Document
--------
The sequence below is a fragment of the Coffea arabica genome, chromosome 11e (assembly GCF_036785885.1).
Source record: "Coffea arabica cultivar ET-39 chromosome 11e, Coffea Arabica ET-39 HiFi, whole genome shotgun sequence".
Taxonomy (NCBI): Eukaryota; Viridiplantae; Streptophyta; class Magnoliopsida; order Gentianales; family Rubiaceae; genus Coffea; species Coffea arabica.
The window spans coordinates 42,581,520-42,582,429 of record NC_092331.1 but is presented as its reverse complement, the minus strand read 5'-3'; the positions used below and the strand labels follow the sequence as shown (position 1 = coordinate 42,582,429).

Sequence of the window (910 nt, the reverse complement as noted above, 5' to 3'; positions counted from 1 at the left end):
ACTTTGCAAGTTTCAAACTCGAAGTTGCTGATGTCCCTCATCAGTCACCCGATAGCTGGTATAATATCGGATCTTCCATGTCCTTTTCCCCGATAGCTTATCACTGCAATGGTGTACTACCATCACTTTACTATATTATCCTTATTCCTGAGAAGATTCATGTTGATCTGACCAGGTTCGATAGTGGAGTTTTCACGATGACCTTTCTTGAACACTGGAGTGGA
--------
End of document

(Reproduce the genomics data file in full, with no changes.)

The sequence below is a fragment of the Coffea arabica genome, chromosome 11e (assembly GCF_036785885.1).
Source record: "Coffea arabica cultivar ET-39 chromosome 11e, Coffea Arabica ET-39 HiFi, whole genome shotgun sequence".
Taxonomy (NCBI): Eukaryota; Viridiplantae; Streptophyta; class Magnoliopsida; order Gentianales; family Rubiaceae; genus Coffea; species Coffea arabica.
The window spans coordinates 42,581,520-42,582,429 of record NC_092331.1 but is presented as its reverse complement, the minus strand read 5'-3'; the positions used below and the strand labels follow the sequence as shown (position 1 = coordinate 42,582,429).

Sequence of the window (910 nt, the reverse complement as noted above, 5' to 3'; positions counted from 1 at the left end):
ACTTTGCAAGTTTCAAACTCGAAGTTGCTGATGTCCCTCATCAGTCACCCGATAGCTGGTATAATATCGGATCTTCCATGTCCTTTTCCCCGATAGCTTATCACTGCAATGGTGTACTACCATCACTTTACTATATTATCCTTATTCCTGAGAAGATTCATGTTGATCTGACCAGGTTCGATAGTGGAGTTTTCACGATGACCTTTCTTGAACACTGGAGTGGA